The U.S. Army Africa Headquarters Building on Caserma Ederle in Vicenza, Italy, is illuminated with the Italian and American flags May 3, 2020, as a sign of solidarity with Italy in combating the spread of the coronavirus. The ceremonial lighting marked the start of a transitional phase, announced by Italian Prime Minister Giuseppe Conte on April 26, to slowly begin reopening the country May 4. (U.S Army photo by Sgt. Jennifer Garza)
1 / 2 Show Caption + Hide Caption – The U.S. Army Africa Headquarters Building on Caserma Ederle in Vicenza, Italy, is illuminated with the Italian and American flags May 3, 2020, as a sign of solidarity with Italy in combating the spread of the coronavirus. The ceremonial lighting marked the start of a transitional phase, announced by Italian Prime Minister Giuseppe Conte on April 26, to slowly begin reopening the country May 4. (U.S Army photo by Sgt. Jennifer Garza) (Photo Credit: Sgt. Jennifer Garza) VIEW ORIGINAL
Hand washing stations are located outside of all essential stores on Caserma Ederle and Caserma Del Din in order to ensure all patrons are within the standards set by Italian law.  Team Overwatch, a contingent of 173rd Airborne Brigade Soldiers, monitor traffic in and out of these locations to enforce proper hand washing and use of protective gear.
2 / 2 Show Caption + Hide Caption – Hand washing stations are located outside of all essential stores on Caserma Ederle and Caserma Del Din in order to ensure all patrons are within the standards set by Italian law. Team Overwatch, a contingent of 173rd Airborne Brigade Soldiers, monitor traffic in and out of these locations to enforce proper hand washing and use of protective gear. (Photo Credit: Maj. Brian Andries) VIEW ORIGINAL

VICENZA, Italy (May 4, 2020) – As the host nation begins to enter its COVID-19 transition phase and slowly reopen the country, U.S. Army Garrison Italy Garrison Commander Dan Vogel outlined the recovery plan for post operations and services during the weekly COVID-19 town hall meeting on May 1.

“Our greatest concern is the risk involved in spreading the infection as we bring additional base operations and services back online. History of past pandemics has shown us a second wave of infections may occur if we move too quickly in too little time,” said Vogel.

At the heart of the garrison recovery plan is a uniform process where directors, managers, and officers-in-charge make recommendations for reopening their respective services. Recommendations will be reviewed by working groups that are part of Task Force Recovery.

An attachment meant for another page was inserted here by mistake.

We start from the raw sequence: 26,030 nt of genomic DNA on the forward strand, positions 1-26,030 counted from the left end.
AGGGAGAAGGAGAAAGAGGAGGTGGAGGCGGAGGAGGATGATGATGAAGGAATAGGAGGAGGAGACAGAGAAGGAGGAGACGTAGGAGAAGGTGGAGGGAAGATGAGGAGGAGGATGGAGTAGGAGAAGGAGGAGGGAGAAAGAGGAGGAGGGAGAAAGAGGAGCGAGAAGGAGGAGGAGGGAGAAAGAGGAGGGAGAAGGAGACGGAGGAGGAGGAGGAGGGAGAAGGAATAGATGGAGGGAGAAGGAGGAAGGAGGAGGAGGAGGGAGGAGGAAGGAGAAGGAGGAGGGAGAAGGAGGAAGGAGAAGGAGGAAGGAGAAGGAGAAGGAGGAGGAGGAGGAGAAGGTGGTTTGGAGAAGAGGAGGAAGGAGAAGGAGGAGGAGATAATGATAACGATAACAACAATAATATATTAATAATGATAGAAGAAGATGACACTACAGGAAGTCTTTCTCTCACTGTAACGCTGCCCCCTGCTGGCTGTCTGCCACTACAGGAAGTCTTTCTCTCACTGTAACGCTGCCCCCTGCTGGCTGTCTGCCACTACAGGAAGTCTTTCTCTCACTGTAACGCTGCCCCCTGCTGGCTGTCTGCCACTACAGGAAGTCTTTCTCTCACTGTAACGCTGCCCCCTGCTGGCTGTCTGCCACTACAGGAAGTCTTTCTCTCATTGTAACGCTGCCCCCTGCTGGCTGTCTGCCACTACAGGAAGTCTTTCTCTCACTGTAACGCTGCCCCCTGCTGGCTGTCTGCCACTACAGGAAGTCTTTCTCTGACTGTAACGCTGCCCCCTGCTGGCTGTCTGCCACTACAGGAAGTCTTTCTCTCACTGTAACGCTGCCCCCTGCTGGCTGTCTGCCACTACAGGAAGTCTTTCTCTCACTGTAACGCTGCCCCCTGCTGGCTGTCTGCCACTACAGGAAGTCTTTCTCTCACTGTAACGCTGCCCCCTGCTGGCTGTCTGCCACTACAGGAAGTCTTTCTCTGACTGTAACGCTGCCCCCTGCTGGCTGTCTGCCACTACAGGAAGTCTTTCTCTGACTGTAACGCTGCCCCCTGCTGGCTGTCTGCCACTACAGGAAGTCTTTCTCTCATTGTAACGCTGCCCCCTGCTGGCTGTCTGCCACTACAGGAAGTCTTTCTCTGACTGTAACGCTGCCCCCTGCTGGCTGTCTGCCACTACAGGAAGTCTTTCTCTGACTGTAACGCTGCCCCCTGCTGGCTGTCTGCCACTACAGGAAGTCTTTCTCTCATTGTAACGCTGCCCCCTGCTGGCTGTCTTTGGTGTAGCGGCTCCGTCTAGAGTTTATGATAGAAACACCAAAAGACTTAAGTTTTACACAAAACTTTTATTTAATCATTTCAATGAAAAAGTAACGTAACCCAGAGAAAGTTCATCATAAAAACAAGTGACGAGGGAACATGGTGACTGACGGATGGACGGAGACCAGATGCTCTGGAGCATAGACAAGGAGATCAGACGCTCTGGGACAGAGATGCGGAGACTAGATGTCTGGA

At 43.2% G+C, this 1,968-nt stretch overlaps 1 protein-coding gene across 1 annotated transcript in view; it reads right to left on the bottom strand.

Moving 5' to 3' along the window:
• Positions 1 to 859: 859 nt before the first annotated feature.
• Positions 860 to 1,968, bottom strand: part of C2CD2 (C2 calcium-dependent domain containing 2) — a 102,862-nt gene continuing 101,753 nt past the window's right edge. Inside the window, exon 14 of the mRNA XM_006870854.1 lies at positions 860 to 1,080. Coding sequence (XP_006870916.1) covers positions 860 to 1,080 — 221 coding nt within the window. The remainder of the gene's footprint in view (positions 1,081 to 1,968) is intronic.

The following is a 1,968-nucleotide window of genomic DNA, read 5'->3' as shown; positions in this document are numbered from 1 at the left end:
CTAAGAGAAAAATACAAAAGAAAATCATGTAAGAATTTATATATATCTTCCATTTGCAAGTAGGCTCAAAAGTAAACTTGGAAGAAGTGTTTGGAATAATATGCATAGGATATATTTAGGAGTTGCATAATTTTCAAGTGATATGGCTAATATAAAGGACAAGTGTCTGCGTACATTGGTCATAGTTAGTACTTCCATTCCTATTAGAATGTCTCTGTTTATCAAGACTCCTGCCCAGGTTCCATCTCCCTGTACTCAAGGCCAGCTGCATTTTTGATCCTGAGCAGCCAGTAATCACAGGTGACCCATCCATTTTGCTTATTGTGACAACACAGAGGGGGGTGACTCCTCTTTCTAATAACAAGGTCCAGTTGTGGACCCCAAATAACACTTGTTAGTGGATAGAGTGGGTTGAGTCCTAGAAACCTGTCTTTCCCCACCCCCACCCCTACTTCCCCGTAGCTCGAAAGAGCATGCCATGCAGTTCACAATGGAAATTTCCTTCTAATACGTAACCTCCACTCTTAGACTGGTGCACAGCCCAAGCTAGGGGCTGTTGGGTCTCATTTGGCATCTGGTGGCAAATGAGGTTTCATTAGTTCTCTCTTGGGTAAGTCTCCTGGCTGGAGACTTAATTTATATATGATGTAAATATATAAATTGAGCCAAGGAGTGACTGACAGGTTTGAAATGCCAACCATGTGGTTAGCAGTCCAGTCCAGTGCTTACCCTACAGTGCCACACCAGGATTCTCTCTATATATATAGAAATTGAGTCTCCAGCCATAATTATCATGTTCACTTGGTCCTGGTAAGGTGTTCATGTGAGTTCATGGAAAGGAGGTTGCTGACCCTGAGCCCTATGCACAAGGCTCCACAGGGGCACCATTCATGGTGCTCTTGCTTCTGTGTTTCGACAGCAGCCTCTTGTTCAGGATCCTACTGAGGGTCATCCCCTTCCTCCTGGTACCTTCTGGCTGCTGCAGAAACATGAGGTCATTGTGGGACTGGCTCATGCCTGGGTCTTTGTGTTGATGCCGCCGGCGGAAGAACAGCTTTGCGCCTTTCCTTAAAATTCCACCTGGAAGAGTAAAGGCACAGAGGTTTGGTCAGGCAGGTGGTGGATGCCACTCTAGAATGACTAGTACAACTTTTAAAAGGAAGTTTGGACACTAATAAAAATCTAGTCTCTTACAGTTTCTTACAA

“Task Force Recovery created a template to present which we call a ‘baseball card’. This template requires the provider to describe how they intend to operate their service, identify mitigation measures that will require meeting all safety protocols, and resources required to restore any service,” Vogel explained.

U.S. Army Garrison Italy's Task Force Recovery created a template to guide directors, managers and officer-in charge in devising strategies in order to create a uniform recommendation to reopen services while accounting for risk of infection.
U.S. Army Garrison Italy's Task Force Recovery created a template to guide directors, managers and officer-in charge in devising strategies in order to create a uniform recommendation to reopen services while accounting for risk of infection. (Photo Credit: James Brooks) VIEW ORIGINAL

Every Thursday, the recommendations to reopen services will be reviewed by the senior responsible officer for USAG Italy, U.S. Army Africa Commander Maj. Gen. Roger Cloutier. He will make the decision to reopen or keep the service closed.

“We need to make the right decisions to protect the force, stop the spread, and maintain readiness,” Vogel said.

A risk assessment is at the heart of the garrison recovery plan, as well as at other garrisons throughout Europe. Base operations and services restoration have been categorized at low, medium, or high risk depending on the risk of infection.

“Low risk services may be relatively easy to reopen. The decision to reopen a medium risk operation will be decided by the SRO. High risk operations will require approval from US Army Europe. This process is not much different than decisions made for PCS travel, travel restrictions, and school closures,” Vogel explained.

While a new Veneto Region ordinance on May 3 relaxed protective measures and more decrees are expected if infection rates remain low, restoring base operations and services here won’t be fast, warned Vogel.

“Garrisons throughout Europe…not just here….will take one additional precaution: following any host nation decree, we will trail that decision by a minimum of 72 hours. It could be up to 14 days to allow for a full period of incubation to pass. Don’t expect change to be immediate,” he said.

While many in Vicenza and Camp Darby military communities have experienced stress and frustration over the past two months, leadership is hopeful the Recovery Task Force process will ultimately improve services and make USAG Italy a better workplace for federal and Italian professionals.

“How we operate in the near future will be fundamentally different than the period before COVID-19. I am are asking our Directorates, Tenant Units and organizations to find new and innovative ways to deliver services in an environment where COVID-19 exists. We are focusing on increasing our technology capabilities to provide more services in a virtual manner. We embraced and will continue to support a culture of telework and flexible work schedules. We are reconfiguring common areas to limit crowds and eliminate lines. We are pursuing software applications to support online appointment scheduling. We are also looking at ways and means to make the community more resilient into the future,” Vogel said.

The Recovery Task Force Town Hall where Vogel explained the process in more detail can be found online.